Dermatology Online Journal is an open-access, refereed publication intended to meet reference and education needs of the international dermatology community since 1995. Dermatology Online Journal is supported by the Department of Dermatology UC Davis, and by the Northern California Veterans Administration.
Volume 22, Issue 5, 2016
Hormones and clocks: do they disrupt the locks? Fluctuating estrogen levels during menopausal transition may influence clock genes and trigger chronic telogen effluvium
Chronic telogen effluvium describes the clinical condition noted mostly in middle-aged women of increased, diffuse scalp hair shedding that is prolonged and often presents with a fluctuating course that may continue for years but does not lead to visible hair thinning. Despite its description almost 20 years ago, the underlying pathologic cause of CTE is yet to be identified. However the culmination of research in the field of hair biology and the burgeoning field of chronobiology may lead to exciting breakthroughs in our understanding of CTE. In this paper the current literature on CTE is reviewed and a hypothesis is put forth that CTE may be triggered by hormonal fluctuations and alterations in circadian control genes.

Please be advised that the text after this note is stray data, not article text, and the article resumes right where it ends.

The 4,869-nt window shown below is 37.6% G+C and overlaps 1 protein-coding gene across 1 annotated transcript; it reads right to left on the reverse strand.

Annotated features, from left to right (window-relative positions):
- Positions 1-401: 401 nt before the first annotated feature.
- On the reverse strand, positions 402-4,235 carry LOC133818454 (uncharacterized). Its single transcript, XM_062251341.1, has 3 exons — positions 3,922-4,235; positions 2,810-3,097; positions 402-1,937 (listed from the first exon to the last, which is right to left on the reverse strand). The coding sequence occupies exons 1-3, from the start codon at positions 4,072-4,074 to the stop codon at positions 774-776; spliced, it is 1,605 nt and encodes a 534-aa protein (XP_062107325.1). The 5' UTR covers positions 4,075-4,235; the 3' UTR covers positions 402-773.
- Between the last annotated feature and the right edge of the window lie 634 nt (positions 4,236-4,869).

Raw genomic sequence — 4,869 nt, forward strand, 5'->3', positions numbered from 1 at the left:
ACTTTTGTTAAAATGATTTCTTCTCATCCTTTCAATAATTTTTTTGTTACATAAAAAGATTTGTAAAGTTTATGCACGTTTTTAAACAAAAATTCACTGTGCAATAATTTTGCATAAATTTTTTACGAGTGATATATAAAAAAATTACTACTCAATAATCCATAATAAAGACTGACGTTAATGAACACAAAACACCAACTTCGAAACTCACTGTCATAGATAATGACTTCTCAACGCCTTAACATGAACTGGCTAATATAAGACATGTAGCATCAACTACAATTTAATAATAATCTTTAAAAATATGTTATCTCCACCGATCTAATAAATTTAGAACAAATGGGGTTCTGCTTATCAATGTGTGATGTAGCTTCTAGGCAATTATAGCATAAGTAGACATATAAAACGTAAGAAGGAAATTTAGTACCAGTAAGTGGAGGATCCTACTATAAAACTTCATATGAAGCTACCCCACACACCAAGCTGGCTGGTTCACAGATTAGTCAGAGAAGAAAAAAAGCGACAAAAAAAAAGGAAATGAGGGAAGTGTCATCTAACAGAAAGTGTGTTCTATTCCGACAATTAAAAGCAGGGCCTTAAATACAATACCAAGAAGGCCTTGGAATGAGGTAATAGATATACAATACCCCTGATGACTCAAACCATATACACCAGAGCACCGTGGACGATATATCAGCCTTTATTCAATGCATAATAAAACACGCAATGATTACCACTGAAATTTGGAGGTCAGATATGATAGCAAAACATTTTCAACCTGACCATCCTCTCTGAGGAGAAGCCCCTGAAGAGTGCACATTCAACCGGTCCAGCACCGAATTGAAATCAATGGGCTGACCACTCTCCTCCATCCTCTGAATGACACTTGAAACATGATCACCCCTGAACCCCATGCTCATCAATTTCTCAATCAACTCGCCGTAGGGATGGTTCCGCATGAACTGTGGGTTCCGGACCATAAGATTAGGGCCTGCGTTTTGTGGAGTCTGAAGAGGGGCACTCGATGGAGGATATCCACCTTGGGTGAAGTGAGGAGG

Tumor stage mycosis fungoides: a single-center study on clinicopathologic features, treatments, and patient outcome
Background: Tumor stage mycosis fungoides (MF) is a subtype of cutaneous T-cell lymphoma (CTCL). Tumor stage MF is rarely curable. Treatment is aimed towards controlling the disease and minimizing side effects from therapy.
Objective: To characterize clinicopathologic features of tumor stage MF and the impact of clinical characteristics and treatment modalities on patient outcome.
Methods: A retrospective chart review was conducted on 39 patients with tumor stage MF followed at Vanderbilt University between July 1995 and July 2010.